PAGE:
The flag used by the 67th Battalion was sold by auction in Hôtel Drouot, Paris, c. 20 years ago.
This flag was made of red silk and lettered with:


143rd Battalion

The flag used by the 143rd Battalion is preserved in the Museum of Art and History, Saint-Denis (north of Paris).
This flag is made of red silk with a golden fringe. The size of the flag is 112 x 115 cm and the fringe is 5 cm long. It is lettered with


in black. Between these two words, it is lettered with 143e Bon [Bataillon] Cies [Compagnies] DE GUERRE [of war].

117th Battalion

The current location of the flag used by the 117th Battalion is unknown.
This flag is made of red muslin with a golden fringe. The lettering is painted in gold. At the top, there is:


Below that, there is:


The reverse of the flag is identical to the obverse.

Other flags

Other flags were only partially described and cannot be accurately reconstituted, except if plain red:

  • The flags of the 76th and 191st Battalions are plain red.
  • The flag of the Fort of Vincennes is lettered with FORT DE VINCENNES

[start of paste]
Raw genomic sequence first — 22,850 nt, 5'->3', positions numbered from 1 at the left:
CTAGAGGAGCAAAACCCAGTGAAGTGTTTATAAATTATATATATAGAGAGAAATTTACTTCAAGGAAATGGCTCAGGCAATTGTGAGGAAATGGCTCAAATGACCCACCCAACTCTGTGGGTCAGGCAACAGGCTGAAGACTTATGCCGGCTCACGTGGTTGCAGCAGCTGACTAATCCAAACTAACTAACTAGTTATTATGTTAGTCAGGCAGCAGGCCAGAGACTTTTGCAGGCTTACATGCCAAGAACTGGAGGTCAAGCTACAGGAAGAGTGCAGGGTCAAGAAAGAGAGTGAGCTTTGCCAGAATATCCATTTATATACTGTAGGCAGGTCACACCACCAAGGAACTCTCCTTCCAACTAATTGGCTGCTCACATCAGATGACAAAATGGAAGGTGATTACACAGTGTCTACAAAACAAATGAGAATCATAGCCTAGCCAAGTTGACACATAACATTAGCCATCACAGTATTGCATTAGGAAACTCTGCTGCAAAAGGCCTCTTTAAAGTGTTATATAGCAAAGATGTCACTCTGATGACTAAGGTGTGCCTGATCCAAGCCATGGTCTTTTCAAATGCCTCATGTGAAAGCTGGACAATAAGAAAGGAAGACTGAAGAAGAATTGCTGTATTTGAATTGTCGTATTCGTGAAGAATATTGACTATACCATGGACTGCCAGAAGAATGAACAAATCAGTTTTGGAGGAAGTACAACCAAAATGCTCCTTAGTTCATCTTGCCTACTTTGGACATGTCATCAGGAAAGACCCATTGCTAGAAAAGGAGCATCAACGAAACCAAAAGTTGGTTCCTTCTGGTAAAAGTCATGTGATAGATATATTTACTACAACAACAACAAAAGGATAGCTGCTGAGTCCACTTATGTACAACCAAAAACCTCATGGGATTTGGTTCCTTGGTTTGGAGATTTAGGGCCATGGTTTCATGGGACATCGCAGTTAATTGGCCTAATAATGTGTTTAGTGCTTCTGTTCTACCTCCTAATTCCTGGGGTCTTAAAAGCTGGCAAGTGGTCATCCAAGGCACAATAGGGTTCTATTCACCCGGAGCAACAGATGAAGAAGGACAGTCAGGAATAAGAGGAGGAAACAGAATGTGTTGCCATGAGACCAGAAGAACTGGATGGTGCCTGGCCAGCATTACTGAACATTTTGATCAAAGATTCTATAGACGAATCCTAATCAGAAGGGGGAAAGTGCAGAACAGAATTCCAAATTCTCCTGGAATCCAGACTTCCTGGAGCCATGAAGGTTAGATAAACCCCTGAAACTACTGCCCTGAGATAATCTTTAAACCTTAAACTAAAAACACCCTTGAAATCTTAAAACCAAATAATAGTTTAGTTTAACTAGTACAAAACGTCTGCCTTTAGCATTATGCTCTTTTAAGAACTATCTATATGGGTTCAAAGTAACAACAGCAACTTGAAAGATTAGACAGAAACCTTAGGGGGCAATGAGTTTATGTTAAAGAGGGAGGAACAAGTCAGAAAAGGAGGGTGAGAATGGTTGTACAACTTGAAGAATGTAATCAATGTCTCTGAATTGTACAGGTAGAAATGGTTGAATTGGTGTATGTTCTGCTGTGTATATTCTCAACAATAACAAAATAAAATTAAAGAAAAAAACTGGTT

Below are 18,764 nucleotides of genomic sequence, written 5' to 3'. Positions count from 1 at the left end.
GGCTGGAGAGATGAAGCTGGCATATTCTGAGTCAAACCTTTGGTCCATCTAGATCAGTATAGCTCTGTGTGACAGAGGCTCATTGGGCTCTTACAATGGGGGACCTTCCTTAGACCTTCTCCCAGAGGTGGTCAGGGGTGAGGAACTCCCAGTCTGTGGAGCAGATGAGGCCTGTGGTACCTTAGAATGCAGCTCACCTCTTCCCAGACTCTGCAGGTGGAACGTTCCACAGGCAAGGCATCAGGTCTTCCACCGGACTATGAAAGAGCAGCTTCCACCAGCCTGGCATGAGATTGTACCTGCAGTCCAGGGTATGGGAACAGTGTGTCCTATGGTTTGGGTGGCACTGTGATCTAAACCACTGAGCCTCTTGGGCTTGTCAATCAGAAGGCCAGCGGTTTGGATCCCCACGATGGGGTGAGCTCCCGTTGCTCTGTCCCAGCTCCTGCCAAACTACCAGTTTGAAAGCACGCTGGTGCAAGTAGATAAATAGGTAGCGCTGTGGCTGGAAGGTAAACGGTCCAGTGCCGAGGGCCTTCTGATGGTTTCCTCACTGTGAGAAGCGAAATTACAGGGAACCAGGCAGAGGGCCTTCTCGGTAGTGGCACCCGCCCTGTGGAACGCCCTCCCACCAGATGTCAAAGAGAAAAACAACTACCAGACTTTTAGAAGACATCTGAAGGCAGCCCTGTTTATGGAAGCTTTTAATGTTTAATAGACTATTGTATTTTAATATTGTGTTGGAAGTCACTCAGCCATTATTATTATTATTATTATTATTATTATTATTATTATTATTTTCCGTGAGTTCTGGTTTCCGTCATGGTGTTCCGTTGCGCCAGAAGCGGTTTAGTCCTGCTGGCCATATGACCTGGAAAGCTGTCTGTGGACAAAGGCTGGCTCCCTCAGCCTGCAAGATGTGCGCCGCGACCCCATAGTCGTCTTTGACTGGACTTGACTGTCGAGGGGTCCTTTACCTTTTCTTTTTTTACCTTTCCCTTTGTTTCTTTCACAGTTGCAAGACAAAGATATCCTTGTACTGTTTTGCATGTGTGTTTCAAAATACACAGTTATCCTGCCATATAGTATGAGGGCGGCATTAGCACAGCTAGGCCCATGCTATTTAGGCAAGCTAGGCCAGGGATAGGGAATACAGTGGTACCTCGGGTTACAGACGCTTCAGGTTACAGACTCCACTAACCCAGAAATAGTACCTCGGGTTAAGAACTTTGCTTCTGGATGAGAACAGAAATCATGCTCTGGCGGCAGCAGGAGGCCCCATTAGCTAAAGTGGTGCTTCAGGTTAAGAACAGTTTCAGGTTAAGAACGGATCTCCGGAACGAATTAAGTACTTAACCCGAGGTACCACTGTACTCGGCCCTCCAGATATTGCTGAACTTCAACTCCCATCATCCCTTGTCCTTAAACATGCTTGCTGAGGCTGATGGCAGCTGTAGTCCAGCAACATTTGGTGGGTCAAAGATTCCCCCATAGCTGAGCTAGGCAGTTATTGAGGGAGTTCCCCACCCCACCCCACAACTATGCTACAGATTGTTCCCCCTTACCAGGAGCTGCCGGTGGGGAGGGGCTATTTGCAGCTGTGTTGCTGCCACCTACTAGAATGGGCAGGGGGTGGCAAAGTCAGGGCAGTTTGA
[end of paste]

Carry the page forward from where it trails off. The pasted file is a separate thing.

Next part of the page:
• The six gunboats which constituted the fleet of the Commune each flew a red ensign, purchased 1.50 Franc.
  • A plain red flag, preserved at the Museum of Art and History, Saint-Denis, was hoisted on the Saint-Leu's church.

Ivan Sache & Suzette Tanis-Plant, 19 January 2003

Illustrations of the flags used during the Commune

Few flags used during the insurrection have been preserved, however, those flags have been represented on several so-called historical pictures. The following list discusses the accuracy of these representations

  • A satiric allegory by F. Mathis (National Library) portrays the Commune on the top of a column made of (from bottom to top) Louis-Philippe, the Second Republic, Napoléon III, the Third Republic, and Thiers. Behind Napoléon is an eagle, which is attacked by a roaster. The Commune is shown as a long-haired woman dressed in red, who is waving a red flag with Commune written on it in black.